A private taxi firm in London now boasts Europe’s largest zero emission corporate fleet with more hydrogen powered vehicles added this month.
A fuel cell includes a membrane electrode assembly and a first separator. The first separator includes a first reactant gas channel, a first reactant gas manifold, and a first buffer portion. The first buffer portion is located outside of a power generation region of an electrode catalyst layer of the first electrode. The first buffer portion connects the first reactant gas channel to the first reactant gas manifold. A gas diffusion layer of the first electrode extends along a surface of the first separator to a first buffer region facing the first buffer portion. An intermediate layer of the first electrode covers a portion of the gas diffusion layer of the first electrode in the first buffer region.
A fuel cell stack includes a bracket and a boss. The bracket includes an attachment surface. The bracket includes an attachment and detachment hole and an opening hole. The boss includes a bearing surface and a locking surface part. The locking surface part is connected to the bearing surface and protrudes in an outside direction such that at least a part of the locking surface part overlaps with the attachment surface part viewed from an attachment direction when a center of the attachment and detachment hole coincides with a center of the bearing surface.
Bioelectrochemical systems comprising a microbial fuel cell (MFC) or a microbial electrolysis cell (MEC) are provided. Either type of system is capable of fermenting insoluble or soluble biomass, with the MFC capable of using a consolidated bioprocessing (CBP) organism to also hydrolyze an insoluble biomass, and an electricigen to produce electricity. In contrast, the MEC relies on electricity input into the system, a fermentative organism and an electricigen to produce fermentative products such as ethanol and 1,3-propanediol from a polyol biomass (e.g., containing glycerol). Related methods are also provided.
Membrane Electrode Assembly for Polymer Electrolyte Fuel Cell, Method of Producing the Same and Polymer Electrolyte Fuel CellSeptember 11, 2018 | < 1 min read September 11, 2018 | < 1 min read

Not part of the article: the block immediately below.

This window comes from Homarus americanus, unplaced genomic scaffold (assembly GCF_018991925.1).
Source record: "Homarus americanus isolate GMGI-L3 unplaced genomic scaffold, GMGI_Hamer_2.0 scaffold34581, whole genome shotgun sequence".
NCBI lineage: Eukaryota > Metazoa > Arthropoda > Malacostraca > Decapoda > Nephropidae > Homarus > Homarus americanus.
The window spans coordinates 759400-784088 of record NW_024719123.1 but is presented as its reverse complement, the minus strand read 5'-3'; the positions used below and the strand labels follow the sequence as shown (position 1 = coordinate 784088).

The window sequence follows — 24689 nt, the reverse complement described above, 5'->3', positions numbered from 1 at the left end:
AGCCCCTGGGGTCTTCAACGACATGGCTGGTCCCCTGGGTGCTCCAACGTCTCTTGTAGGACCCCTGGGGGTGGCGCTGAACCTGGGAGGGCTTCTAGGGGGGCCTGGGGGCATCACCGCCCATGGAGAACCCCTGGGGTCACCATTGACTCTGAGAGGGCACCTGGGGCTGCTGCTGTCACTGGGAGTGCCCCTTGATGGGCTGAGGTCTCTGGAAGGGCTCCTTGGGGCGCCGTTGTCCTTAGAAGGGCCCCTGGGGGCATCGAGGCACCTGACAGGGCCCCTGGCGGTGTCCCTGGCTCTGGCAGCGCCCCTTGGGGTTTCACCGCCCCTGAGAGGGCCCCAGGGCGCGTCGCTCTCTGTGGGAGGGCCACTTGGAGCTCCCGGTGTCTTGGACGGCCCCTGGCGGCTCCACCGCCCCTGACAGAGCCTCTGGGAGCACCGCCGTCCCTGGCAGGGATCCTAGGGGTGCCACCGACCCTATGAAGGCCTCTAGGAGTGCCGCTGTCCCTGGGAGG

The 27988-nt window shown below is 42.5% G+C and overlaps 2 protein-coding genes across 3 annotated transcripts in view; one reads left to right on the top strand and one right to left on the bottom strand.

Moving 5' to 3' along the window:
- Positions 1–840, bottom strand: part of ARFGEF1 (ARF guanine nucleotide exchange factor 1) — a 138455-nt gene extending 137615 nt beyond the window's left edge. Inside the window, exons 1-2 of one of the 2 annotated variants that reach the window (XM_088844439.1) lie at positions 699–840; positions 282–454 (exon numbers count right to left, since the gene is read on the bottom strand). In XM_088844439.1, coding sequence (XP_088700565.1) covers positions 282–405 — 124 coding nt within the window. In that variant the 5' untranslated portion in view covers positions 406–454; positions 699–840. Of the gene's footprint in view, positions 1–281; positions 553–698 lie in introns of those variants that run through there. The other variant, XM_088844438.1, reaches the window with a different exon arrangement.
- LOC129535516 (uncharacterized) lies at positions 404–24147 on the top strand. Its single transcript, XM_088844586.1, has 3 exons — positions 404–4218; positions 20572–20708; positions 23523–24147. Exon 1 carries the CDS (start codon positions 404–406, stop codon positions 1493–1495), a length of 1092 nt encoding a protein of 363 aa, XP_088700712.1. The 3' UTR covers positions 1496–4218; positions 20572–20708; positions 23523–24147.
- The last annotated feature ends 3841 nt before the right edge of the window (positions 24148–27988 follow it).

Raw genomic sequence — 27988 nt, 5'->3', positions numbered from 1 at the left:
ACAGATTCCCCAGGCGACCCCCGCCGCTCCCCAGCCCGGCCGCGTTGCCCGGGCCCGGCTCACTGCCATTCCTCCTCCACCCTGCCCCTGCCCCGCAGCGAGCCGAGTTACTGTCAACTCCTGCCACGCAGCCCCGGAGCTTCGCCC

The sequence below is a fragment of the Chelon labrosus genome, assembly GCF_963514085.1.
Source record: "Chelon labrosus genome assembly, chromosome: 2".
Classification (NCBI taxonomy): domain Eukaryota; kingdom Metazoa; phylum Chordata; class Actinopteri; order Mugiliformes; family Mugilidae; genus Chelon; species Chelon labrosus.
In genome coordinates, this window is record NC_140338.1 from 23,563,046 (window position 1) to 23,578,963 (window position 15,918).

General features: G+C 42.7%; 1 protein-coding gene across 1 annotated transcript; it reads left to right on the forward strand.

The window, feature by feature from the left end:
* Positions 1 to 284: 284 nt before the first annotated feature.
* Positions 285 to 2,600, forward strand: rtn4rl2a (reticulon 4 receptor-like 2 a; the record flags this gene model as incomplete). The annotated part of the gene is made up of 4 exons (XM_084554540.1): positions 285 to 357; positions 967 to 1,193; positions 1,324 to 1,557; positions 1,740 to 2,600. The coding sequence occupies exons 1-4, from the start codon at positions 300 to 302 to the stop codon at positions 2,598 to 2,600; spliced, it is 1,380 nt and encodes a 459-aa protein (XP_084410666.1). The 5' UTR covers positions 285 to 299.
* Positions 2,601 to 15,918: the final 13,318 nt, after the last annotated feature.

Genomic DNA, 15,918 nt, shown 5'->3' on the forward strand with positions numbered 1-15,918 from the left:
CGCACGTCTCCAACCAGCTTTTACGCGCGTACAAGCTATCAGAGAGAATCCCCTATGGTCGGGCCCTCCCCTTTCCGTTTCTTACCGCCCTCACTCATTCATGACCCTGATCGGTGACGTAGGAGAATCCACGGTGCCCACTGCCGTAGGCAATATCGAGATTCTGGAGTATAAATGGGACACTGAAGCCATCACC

An object of the present invention is to provide a membrane-electrode-frame assembly which suppresses reductions in power generation properties due to gas cross leakage of a polymer electrolyte fuel cell, which improves durability of a polymer electrolyte membrane and which exhibits superior productivity. In the membrane-electrode-frame assembly, an unwoven fabric which has two domains each having different pore sizes and which is formed with fibers of PVDF is disposed as a reinforcing membrane in a polymer electrolyte membrane for a polymer electrolyte fuel cell, and a domain having a smaller pore size and protruding from the polymer electrolyte membrane and a frame are formed into an integrated structure by welding, thereby improving a gas sealing capability.
To provide technology that is capable of inhibiting a decrease in starting properties of a pump in a low-temperature environment. A fuel cell system is equipped with a control unit, a fuel cell, and a pump. The control unit acquires the temperature of the fuel cell as a parameter expressing the temperature of the pump while operation of the fuel cell is stopped. The control unit rotates rotation body of the pump when it is detected that the temperature of the pump is a threshold value or less set within a predetermined range lower than the freezing point based on the detected temperature of the fuel cell.
Various embodiments disclosed related to hydrogen-generating compositions for a fuel cell. In various embodiments, the present invention provides a hydrogen-generating composition comprising a hydride and a Lewis acid. Various embodiments provide methods of using a hydrogen fuel cell including generating hydrogen gas using the composition, fuel cell systems including the composition, and methods of making the composition.
A system and method for controlling a fuel cell of a vehicle are provided. The method includes sensing a time point when pressure control is necessary by sensing whether an output of the fuel cell is additionally necessary or whether the fuel cell can be in a dry-out state. In response to sensing that the pressure control is necessary, a required valve opening degree of an air outlet is derived by substituting a target air pressure for a data map. A fuel cell air outlet valve is then adjusted based the derived valve opening degree of the air outlet.
Fuel cell systems, e.g. systems including proton exchange membrane (PEM) fuel cells, are engineered to have more than one internal electrical resistance that can change according to temperature. Such changes in internal electrical resistance levels allow rapid heat-up of the fuel cells from low temperatures to an elevated temperature that is optimal for water management and fuel cell operation. The fuel cell systems can include at least one fuel cell and at least one resistor-switch unit electrically connected to the at least one fuel cell. The at least one resistor-switch unit includes a resistor and a switch in which the switch is electrically connected in parallel with the resistor.